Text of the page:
Scots screenwriter Lesley Paterson is celebrating Oscars joy as her film All Quiet on the Western Front received several nominations.
The film, co-written with Ian Stokell and director Edward Berger, is up for Best Picture alongside blockbusters Avatar: The Way Of Water, Top Gun: Maverick, and Elvis.
Also included in the 10-strong category in the Academy Awards were The Banshees Of Inisherin, Everything Everywhere All At Once, The Fabelmans, Tar, Triangle Of Sadness and Women Talking.
— The Academy (@TheAcademy) January 24, 2023
All Quiet on the Western Front has nine nominations, including Best Adapted Screenplay and Best International Feature Film. The Oscar nods come after the film was nominated for 14 Baftas last week.
Paterson said last week: “We are so honoured and excited that our film was nominated in so many categories. After 16 years of pushback, this is such vindication that our instincts were in the right place.
“We feel so lucky to have partnered with director Edward Berger, producer Malte Grunert, and Netflix, to elevate and take this project to another level.”
It’s the third film adaptation of Erich Maria Remarque’s anti-war novel, first published in 1928.
The film was the result of years of hard work, with Paterson drawing from her Scottish upbringing and her career as a triathlete to bring it to fruition.
Paterson told The Sunday Post last week: “I grew up feeling like, if you’re from Scotland, it’s virtually impossible to get to where I’ve got to in Hollywood. And it isn’t, you’ve got to believe in yourself. You’ve got to keep creating and doing and getting the word out and you can make that happen.
“It is a weird business and as you get further up the chain you see the luck and the different variables that have to come together to make it work.”
Read the full interview with Lesley Paterson here.
Nominations for the 95th annual Academy Awards were announced on Tuesday and were read out by Riz Ahmed and Allison Williams, in-person for the first time since the start of the coronavirus pandemic.
Everything Everywhere All At Once leads the pack with 11 nominations.
Irish actor Paul Mescal is nominated in the Best Actor category for his role in Scottish director Charlotte Wells’ Aftersun.
In November, Mescal, 26, told The Sunday Post that he fought hard for the part of 30-something father Calum despite an unwritten rule in the industry that ambitious young male actors should never play dads so early in their careers.
“I read Aftersun when I was preparing for another film, God’s Creatures, and immediately thought ‘I will do bad, bad things to be in this film’”, he said.
“I wasn’t really aware of the politics of ‘you shouldn’t really be playing dads, you’re 26’. I just thought that this was a fantastic character and I was going to do everything I can to play Calum.
“I’m not a dad, and I’m nowhere near being a dad, but right off the bat, Calum felt like somebody a little bit closer to me than some of my other roles – but yeah, it’s quite a journey from a teenage drama like Normal People to becoming a dad in just two years.”
Mescal is nominated alongside Austin Butler (Elvis), Colin Farrell (The Banshees of Inisherin), Brendan Fraser (The Whale), and Bill Nighy (Living).
The best actor nomination continues Farrell’s successful awards season run, having been nominated for both a Critics Choice and Screen Actors Guild gong for his performance in the Banshees Of Inisherin.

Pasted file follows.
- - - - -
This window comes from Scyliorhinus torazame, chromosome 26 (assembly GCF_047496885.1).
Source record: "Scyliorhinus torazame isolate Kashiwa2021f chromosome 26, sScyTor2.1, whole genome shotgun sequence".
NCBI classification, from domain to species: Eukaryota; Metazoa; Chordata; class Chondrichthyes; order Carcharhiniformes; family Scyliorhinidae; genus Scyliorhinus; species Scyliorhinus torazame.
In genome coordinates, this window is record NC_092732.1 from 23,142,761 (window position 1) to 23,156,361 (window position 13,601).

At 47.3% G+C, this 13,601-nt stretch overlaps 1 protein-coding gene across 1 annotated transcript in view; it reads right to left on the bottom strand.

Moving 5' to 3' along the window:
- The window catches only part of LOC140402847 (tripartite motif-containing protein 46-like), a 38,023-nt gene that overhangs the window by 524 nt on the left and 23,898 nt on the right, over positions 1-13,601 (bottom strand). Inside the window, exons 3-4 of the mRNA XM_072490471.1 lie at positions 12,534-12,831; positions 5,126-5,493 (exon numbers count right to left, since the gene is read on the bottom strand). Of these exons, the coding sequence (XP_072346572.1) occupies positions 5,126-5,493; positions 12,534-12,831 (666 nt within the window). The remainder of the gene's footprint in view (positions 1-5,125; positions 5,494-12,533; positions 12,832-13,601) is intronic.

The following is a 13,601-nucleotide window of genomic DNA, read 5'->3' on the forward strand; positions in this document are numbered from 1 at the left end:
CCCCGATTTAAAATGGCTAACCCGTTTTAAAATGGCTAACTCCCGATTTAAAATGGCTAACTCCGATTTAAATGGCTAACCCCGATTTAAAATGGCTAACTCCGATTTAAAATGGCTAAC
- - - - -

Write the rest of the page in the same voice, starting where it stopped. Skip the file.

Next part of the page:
The Irish star appears opposite long-time friend and colleague Brendan Gleeson in Martin McDonagh’s dark comedy – which is set on a remote island off the coast of Ireland.
Despite his long and impressive career, it is the first time English actor Nighy has been nominated for an Academy Award.
The nod comes for his turn in Living, in which he portrays a veteran civil servant who is inspired to make the most of his remaining days, following a life of tedium.
Cate Blanchett (Tár), Ana De Armas (Blonde), Andrea Riseborough (To Leslie), Michelle Williams (The Fabelmans), and Michelle Yeoh (Everything Everywhere All At Once) are nominated for Best Actress in a Leading Role.
Riseborough joined frontrunners Blanchett and Yeoh following a grassroots awards season campaign.
Williams was also nominated following a campaign to recognise her acclaimed performance as Mitzi, the piano-playing mother in Steven Spielberg’s The Fabelmans, rather than as a best supporting role.
There’s an all-male shortlist for Directing, Martin McDonagh (The Banshees of Inisherin) Daniel Kwan and Daniel Scheinert (Everything Everywhere All at Once), Steven Spielberg (The Fabelmans), Todd Field (Tár), and Ruben Östlund (Triangle of Sadness).
There’s a Scottish link to Field’s drama Tár; Papple Steading in East Lothian was taken over by the writer and director at the start of last year to complete post-production on the film.
Field and his team fell in love with the secluded, comfortable setting and made use of its dedicated internet connection, which allowed them the capacity to handle large video files as hours of filming were condensed into the finished film.
Owner George Mackintosh said he and his team were “tickled pink” to have played a part in the film making it to the big screen.
The star-studded Oscars ceremony, due to be hosted by US talk show host and comedian Jimmy Kimmel, will take place on March 12 at the Dolby Theatre in Los Angeles.
Enjoy the convenience of having The Sunday Post delivered as a digital ePaper straight to your smartphone, tablet or computer.
Subscribe for only £5.49 a month and enjoy all the benefits of the printed paper as a digital replica.Subscribe